Integrative Medicine: Just What The Doctor Ordered

 In Health Matters

When Scott Lawlor first walked into a yoga studio three years ago, he was on three different medications to control his high blood pressure. Today, as he sits on the mat at The Well yoga co-op in Kill Devil Hills, that number has dwindled to just one. Lawlor, now an instructor who holds classes here and at Outer Banks Yoga in Kitty Hawk, describes yoga as a preparation for meditation. “People think that when you roll up the mat, yoga is over. But yoga begins when you roll up the mat. It prepares you to be still.”

Scott Lawlor executes the extended triangle pose at The Well in Kill Devil Hills. Photo by Michelle Wagner

Just to the south in Nags Head, Shirley Parker and Rosie Rankin of Outer Banks Inner Journey offer guided mindful meditation and are also trained in Mindfulness Based Stress Reduction (MBSR), an eight-week program they teach at their Nags Head practice. The first of its kind on the Outer Banks, the MBSR program is a comprehensive course offering experiences and skill development in stress reduction, interpersonal communication, meditation and yoga.

It is designed to help participants manage stress, pain, anxiety and depression.

“We tend to react to things automatically,” says Parker. “With MBSR, we learn how to respond in a way that inoculates us from the effects of stress.”
Not far from their office, aromatherapist Meg Errickson mixes lavender and golden chamomile to form a massage oil that, if rubbed on your feet before bed, can help you to drift off to sleep easier.

She relies on essential oils to heal a number of ailments and her two children, she points out, have never required antibiotics.
And in Southern Shores, licensed acupuncturist Cheryl Blankenship says she has seen referrals steadily grow in the last 10 years. Physicians are seeing the difference the ancient practice is having on their patients.

According to the National Center for Complementary and Integrative Health, more than 30 percent of adults and 12 percent of children use health care approaches developed outside of mainstream Western medicine to either to complement conventional methods or as an alternative.

Christina Bowen, MD, of Outer Banks Family Medicine in Southern Shores, isn’t surprised to see these complementary therapies, and others, grow in popularity as a way to enhance overall wellness. In fact, she’s one of their biggest cheerleaders.

Fellowship trained in Integrative Medicine, Bowen takes a holistic approach with her patients, taking into account everything from social stressors and nutrition, to the mind-body-spirit connection, sleep, and connections with others.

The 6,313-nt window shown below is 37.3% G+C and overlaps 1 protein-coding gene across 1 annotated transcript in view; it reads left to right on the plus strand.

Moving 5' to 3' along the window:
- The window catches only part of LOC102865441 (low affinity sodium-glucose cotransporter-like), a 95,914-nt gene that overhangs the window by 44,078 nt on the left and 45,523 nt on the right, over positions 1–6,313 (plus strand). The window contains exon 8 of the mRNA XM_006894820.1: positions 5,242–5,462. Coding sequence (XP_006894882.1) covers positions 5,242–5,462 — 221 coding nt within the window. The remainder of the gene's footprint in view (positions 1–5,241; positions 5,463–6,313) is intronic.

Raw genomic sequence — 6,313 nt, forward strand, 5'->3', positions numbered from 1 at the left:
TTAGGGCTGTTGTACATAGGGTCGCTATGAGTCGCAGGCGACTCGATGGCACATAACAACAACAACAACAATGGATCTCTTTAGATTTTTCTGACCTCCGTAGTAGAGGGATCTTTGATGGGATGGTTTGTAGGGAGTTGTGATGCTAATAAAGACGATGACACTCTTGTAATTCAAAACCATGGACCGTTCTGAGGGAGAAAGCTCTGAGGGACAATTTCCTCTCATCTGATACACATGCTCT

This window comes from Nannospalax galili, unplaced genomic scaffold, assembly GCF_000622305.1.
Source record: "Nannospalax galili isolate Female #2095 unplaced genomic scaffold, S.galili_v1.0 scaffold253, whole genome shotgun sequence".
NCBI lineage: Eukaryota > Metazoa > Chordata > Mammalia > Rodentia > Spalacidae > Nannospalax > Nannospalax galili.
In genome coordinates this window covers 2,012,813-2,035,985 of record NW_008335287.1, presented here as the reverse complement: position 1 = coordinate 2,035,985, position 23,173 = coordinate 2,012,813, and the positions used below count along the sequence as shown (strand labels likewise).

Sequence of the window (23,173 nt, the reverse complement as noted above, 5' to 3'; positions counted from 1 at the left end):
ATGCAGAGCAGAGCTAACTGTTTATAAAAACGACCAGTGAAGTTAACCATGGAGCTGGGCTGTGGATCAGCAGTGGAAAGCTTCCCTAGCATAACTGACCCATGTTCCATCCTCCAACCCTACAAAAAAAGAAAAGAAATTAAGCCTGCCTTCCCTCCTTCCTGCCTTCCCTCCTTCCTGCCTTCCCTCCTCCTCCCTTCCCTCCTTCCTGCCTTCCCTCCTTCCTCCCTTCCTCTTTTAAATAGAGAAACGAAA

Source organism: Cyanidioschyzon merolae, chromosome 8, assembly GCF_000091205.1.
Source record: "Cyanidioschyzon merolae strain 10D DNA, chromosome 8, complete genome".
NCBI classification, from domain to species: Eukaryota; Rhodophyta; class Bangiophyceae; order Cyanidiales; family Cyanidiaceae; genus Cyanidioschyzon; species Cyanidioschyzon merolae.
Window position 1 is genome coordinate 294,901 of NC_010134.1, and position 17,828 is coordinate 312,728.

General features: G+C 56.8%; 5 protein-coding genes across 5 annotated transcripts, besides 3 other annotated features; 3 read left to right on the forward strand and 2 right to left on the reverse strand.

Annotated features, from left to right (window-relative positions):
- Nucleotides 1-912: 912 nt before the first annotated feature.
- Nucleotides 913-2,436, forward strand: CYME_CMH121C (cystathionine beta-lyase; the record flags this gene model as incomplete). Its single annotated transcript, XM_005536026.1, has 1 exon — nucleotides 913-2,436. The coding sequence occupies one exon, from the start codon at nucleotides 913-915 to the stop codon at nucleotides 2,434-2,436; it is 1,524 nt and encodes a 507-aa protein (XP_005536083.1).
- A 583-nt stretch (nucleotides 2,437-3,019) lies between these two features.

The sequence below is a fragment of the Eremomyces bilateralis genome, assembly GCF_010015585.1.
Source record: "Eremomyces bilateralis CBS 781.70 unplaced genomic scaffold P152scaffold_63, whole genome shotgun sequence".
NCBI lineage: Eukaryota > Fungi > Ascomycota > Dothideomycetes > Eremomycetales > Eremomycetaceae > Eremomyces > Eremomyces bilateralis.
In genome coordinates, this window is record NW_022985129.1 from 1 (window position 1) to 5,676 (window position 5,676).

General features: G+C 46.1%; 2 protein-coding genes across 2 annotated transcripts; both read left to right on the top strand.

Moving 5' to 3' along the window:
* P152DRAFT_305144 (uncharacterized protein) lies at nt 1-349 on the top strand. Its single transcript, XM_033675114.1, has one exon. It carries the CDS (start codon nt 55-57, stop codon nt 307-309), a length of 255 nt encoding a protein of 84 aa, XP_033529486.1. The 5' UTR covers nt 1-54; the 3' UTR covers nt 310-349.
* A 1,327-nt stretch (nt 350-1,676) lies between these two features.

“Using practices like acupuncture, massage, mindfulness meditation, guided imagery and spiritual counseling as complements to allopathic medicine help us to achieve our optimal health,” Bowen says.

And while the Outer Banks may be small in size, it’s big in its offerings of the approaches Bowen mentions.


“There are as many yoga studios here as there are gas stations,” jokes Scott Lawlor. While he may not look like your typical yogi, Lawlor hasn’t missed more than three days since taking up the practice three years ago and doesn’t hide his enthusiasm.

He gives a rough estimate of about seven studios from Nags Head to Duck. Classes, he says, have proliferated on the Outer Banks, and for good reason. Yoga has a long list of health benefits including improved flexibility, posture, focus and balance just to name a few.

“I think the allure of yoga is that ‘ah’ speechless feeling you get,” says Lawlor, who became a certified instructor in February and after his first class, was hooked on teaching the practice. “It’s amazing what it does, how much better you feel mentally and physically. It’s incredible.”

Lawlor teaches Vinyasa at both studios, but says he does a lot of improvising and caters each class to the students who attend. “I liken it to a jam session,” he says, but adds that yoga is all about “making the body still so the mind can be still, too.”

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Rosie Rankin and Shirley Parker of Outer Banks Inner Journey explain the Stress Activation Cycle as part of the Mindfulness Based Stress Reduction program they offer. Photo by Michelle Wagner


Mindfulness practices and meditation were something that always resonated with Shirley Parker. When she began to integrate the practices into her daily life years ago, she knew mindfulness was something she not only wanted to continue to practice, but also share with others.

“Mindfulness refines our attention so that we connect more fully and directly to whatever is present,” says Parker, adding that the research speaks so clearly to its benefits.

Parker and Rosie Rankin, of Outer Banks Inner Journey Center for Self-Care and Well-Being, are mental health and substance abuse counselors, and also trained to teach Mindfulness Based Stress Reduction (MBSR).

The eight-week program they offer at their Nags Head office is the same one offered in 700 medical settings around the world, including Duke Center for Integrative Medicine and UNC Chapel Hill.

“MBSR is one way to develop resiliency against stress,” explains Rankin, who adds that she and Parker also utilize the MBSR tools from the course within their counseling practice to help clients with stress, anxiety, depression and chronic pain.

Since everyone encounters stress in daily life, the program is beneficial to anyone. First developed in a medical setting in the late 1970s by Dr. Jon Kabat Zinn, the course follows a structured protocol that includes mindfulness meditation, yoga and a daylong retreat.

“MBSR moves us from reaction to response,” Parker concludes.

Meg Errickson of Nags Head Apothecary mixes lavender and chamomile to make a soothing massage oil. Photo by Michelle Wagner


If she had to pick, Meg Errickson says her favorite essential oils are cardamom and ginger. But her home-based business, Nags Head Apothecary, is filled with healing oils of all kinds and a mixture of scents floats in the air as Errickson works.